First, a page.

Do fearful things happen in life? Of course. Is God able to take us through those fearful things…?

“Now to him who is able to do above and beyond all that we ask or think according to the power that works in us–to Him be the glory in the church and in Christ Jesus throughout all generations, forever and ever. Amen.”Ephesians 3:20-21

There is a fear that we do want to hold in our minds – one fear. That fear of the Lord Himself. For those who are kept in the perfect righteousness of Jesus, God withholds His wrath forever. Jesus, who died in our place…took our sin on Him sinless self…making us forever forgiven.

We are not to trifle with the goodness of God. His hatred for sin is perfectly balanced by His fierce love for us. We were never meant to be able to explain God or put Him into some sort of box we can be comfortable with. God is beyond anything we can comprehend this side of Heaven. More. Greater. Unfathomable. Yet knowable.

Photo Credit: A. W. Tozer, Facebook & One Way Through Jesus

The same fear of God (that strikes reverence and awe in our hearts and keeps us amazed at His movement in our lives and this world) – that fear of God is the beginning of wisdom for us.

“The fear of the LORD is the beginning of wisdom, and the knowledge of the Holy One is understanding.”Proverbs 9:10

I pray we are able to stand in His love as the song above says, and let go of the small fears of our lives. Replacing the small fears with wisdom and understanding…of Who He is instead. Hallelujah!

*Lyrics to Stand In Your Love – Songwriters: Rita Springer, Mark Harris, Ethan Hulse, and Josh Baldwin

YouTube Video – Story Behind the Song – Stand In Your Love – Josh Baldwin & Ethan Hulse

Photo Credit: Flickr

Worship Wednesday – Fear Not – Chris Tomlin

Photo Credit: Coastal Institute

Beloved, do not be surprised at the fiery trial when it comes upon you to test you, as though something strange were happening to you. But rejoice insofar as you share Christ’s sufferings, that you may also rejoice and be glad when his glory is revealed. 1 Peter 4:12-13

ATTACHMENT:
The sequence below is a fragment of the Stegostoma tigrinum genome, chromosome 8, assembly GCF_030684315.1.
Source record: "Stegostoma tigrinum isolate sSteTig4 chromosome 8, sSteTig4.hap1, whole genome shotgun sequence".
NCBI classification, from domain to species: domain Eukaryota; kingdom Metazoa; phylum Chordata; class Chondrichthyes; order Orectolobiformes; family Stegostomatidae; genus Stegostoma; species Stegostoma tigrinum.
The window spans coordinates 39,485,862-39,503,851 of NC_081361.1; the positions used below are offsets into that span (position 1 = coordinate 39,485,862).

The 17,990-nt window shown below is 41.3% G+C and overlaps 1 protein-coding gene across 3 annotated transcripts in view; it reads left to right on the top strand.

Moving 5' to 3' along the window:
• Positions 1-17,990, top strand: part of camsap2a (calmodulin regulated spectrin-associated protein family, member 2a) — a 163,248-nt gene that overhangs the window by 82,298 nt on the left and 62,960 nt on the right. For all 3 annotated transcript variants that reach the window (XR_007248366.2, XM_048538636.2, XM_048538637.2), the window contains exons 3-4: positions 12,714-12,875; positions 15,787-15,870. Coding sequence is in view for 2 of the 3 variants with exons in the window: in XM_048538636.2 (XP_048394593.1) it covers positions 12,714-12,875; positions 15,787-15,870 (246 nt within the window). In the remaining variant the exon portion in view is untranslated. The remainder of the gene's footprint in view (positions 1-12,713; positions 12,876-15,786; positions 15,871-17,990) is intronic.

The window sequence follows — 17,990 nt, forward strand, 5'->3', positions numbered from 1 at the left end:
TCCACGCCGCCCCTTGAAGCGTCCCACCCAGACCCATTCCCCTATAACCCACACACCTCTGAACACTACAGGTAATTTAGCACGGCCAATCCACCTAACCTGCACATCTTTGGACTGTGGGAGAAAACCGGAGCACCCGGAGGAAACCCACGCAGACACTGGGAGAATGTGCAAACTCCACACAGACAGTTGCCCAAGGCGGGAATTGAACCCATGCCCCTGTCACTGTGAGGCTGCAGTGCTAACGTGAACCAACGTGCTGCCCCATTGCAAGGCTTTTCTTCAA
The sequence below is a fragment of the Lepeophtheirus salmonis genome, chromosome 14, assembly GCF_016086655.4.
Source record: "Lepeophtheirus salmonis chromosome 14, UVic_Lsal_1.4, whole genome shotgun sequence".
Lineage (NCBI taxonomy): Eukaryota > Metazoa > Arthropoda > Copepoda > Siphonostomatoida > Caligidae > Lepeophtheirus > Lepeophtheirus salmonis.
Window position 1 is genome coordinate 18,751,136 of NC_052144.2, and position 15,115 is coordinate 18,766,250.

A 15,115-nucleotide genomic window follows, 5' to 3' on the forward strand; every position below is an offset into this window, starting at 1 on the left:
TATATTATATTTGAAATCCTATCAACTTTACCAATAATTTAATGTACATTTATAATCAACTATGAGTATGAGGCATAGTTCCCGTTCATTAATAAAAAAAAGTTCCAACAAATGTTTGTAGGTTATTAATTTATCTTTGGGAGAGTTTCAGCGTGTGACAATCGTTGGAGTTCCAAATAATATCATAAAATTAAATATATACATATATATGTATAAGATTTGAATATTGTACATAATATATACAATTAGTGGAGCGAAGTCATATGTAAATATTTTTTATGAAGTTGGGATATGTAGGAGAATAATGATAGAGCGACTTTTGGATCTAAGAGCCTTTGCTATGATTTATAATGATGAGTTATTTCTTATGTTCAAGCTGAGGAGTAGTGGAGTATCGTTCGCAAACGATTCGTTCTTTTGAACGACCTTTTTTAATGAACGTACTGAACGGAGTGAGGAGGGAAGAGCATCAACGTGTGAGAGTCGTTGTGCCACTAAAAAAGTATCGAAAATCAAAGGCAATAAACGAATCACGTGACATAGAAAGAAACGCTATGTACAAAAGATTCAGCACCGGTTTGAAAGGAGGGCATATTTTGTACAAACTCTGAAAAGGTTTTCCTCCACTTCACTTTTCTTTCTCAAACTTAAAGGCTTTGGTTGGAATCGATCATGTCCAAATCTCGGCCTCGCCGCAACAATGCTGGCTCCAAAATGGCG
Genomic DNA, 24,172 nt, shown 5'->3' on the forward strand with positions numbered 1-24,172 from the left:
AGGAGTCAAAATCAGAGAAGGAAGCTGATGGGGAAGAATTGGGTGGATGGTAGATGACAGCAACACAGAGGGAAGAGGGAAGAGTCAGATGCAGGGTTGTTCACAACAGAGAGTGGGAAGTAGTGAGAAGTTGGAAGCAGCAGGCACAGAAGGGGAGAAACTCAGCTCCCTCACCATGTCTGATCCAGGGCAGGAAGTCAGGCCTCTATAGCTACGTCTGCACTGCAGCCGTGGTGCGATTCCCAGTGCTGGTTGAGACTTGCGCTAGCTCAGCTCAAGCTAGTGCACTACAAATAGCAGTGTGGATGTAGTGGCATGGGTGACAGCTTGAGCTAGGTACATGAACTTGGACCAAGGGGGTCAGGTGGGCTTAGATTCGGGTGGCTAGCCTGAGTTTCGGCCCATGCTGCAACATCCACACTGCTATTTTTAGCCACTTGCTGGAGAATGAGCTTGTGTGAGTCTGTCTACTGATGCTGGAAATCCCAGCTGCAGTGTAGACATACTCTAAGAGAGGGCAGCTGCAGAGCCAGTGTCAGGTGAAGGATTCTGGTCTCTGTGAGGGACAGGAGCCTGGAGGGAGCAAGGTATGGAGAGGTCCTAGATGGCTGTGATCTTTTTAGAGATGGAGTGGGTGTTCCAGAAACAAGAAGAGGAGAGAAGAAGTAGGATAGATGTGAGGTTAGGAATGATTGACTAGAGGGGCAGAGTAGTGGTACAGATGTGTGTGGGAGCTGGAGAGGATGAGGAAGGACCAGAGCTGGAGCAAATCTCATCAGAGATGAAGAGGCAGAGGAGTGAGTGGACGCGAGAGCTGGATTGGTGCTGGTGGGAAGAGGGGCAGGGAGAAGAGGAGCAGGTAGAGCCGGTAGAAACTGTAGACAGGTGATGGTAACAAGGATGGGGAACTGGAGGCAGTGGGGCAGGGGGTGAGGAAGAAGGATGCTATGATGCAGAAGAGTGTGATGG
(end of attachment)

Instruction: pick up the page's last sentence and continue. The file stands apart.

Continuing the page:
This week I’ve been reading a most enjoyable little book entitled Planting Shade Trees by comedian Dennis Swanberg. Knowing only Swanberg’s stand-up comedy, I was surprised he wrote this book. It’s a book about legacy, and he uses examples of trees, particularly shade trees, to illustrate the various ways we can make a difference in this generation and those to come.

One tree he talks about is the Monterey pine. It is native to California, but also found in many countries other than the US. A fascinating characteristic of this evergreen is its pinecone. Only under intense heat (as in a forest fire) does the pinecone open and release its seeds. In this situation, what seems like a natural disaster actually helps the forest stay healthy.

Swanberg uses the example of the Monterey pine to introduce the subject of how hardship and suffering can open up a much deeper walk with God and can, at times, “provide shade” for those coming after us.

Charles Spurgeon was one of the greatest preachers in modern history. Born in England in 1834, he was a highly effective orator and would fill churches and other large halls every time he showed up to preach. He also wrote voluminously as well. His devotional book Morning and Evening continues in print.

Swanberg talks about Spurgeon’s great impact as being borne out of “fiery trials”. His beloved father died when Charles was a young man. He then suffered the loss of both his wife and mother on exactly the same day. He endured many other losses through his life, and they took their toll. Still, he preached with a fever as one who knew God in every circumstance of his life.

This morning, after reading Swanberg’s description of Spurgeon, I decided to check what his “Morning and Evening” devotional was for today. May 22. It was entitled “Asking ‘Why'”.

Not minutes after reading this devotional, I was talking to a friend whose daughter is in the hospital, in ICU, in fact. Many of us have been praying for her for several days now. They were away on vacation when she became desperately ill. The doctors weren’t coming up with a diagnosis so they made the decision to transfer her to a teaching hospital. This young woman has been so very sick…so uncomfortable…the question “Why?” finally came.

Here’s how Spurgeon answered “Why?”.

“Changing circumstances often causes the anxious believer to ask, ‘Why is this happening to me?’ I looked for light, but darkness came; for peace, but faced trouble…The eclipse of your faith, the darkness of your mind, the fainting of your hope…These trials are for the testing and strengthening of your faith–they are waves that wash you further upon the rock–they are winds that steer your ship more quickly toward the desired haven.”Charles Spurgeon